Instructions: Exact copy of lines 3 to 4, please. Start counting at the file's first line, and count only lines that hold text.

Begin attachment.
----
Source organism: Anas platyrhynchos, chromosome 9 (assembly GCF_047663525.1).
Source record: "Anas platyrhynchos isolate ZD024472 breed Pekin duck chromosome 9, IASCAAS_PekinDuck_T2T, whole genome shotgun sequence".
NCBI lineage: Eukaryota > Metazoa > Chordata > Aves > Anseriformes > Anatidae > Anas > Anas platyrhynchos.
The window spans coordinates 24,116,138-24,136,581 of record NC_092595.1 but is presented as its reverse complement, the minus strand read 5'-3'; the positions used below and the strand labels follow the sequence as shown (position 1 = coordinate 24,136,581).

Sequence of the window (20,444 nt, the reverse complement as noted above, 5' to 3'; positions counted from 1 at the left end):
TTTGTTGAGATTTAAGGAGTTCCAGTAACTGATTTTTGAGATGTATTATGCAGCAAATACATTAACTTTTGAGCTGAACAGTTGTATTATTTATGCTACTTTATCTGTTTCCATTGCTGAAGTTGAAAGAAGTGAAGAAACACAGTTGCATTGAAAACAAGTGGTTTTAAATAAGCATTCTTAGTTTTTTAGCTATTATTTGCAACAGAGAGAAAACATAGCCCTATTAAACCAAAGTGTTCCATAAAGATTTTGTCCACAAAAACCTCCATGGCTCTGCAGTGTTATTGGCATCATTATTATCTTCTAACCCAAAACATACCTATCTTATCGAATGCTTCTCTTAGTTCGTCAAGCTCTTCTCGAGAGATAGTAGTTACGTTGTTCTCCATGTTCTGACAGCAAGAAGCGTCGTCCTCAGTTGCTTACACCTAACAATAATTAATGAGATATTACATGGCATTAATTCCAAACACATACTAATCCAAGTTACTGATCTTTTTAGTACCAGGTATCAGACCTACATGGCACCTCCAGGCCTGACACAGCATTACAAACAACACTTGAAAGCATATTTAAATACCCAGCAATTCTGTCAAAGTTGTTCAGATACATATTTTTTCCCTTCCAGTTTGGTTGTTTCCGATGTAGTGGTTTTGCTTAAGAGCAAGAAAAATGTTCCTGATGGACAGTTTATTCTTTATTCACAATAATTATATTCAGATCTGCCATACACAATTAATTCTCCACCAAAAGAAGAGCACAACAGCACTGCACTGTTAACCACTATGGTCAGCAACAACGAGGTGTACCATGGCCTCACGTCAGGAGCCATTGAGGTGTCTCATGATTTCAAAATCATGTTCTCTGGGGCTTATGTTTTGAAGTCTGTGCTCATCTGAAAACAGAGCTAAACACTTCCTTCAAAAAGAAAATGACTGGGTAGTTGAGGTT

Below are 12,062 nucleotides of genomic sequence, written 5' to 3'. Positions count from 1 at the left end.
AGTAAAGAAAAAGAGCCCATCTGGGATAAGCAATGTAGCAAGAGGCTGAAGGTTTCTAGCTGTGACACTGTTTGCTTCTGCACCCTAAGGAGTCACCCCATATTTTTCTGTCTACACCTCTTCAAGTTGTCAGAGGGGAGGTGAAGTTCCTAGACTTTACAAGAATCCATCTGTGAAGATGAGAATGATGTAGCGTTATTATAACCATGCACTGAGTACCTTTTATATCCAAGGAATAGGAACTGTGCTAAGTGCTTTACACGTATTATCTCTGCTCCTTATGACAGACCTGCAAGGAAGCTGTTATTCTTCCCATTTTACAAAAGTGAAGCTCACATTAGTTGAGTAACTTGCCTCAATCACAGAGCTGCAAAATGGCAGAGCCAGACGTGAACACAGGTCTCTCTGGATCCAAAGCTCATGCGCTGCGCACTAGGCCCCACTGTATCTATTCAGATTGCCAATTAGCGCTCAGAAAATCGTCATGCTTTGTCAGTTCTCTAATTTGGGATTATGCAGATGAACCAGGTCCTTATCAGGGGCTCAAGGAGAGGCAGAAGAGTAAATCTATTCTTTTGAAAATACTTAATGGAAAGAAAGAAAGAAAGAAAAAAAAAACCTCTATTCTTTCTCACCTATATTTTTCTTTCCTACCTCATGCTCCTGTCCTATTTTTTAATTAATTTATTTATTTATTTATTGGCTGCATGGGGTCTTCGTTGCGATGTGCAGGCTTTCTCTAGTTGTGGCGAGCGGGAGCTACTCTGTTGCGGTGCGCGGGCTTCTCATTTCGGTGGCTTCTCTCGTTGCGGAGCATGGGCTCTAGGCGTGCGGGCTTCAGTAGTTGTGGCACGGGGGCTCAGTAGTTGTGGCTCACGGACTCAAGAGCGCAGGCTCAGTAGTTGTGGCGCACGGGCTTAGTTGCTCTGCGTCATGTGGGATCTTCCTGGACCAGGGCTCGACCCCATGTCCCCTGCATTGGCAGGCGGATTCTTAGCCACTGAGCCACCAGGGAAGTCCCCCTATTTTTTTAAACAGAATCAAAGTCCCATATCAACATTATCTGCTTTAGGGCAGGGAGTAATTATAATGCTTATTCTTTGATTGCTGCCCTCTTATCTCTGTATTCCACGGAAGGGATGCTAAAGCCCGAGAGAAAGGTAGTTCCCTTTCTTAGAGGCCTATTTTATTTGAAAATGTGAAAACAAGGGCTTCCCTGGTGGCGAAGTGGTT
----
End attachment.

NCBI lineage: Eukaryota > Metazoa > Chordata > Aves > Anseriformes > Anatidae > Anas > Anas platyrhynchos.
The window spans coordinates 24,116,138-24,136,581 of record NC_092595.1 but is presented as its reverse complement, the minus strand read 5'-3'; the positions used below and the strand labels follow the sequence as shown (position 1 = coordinate 24,136,581).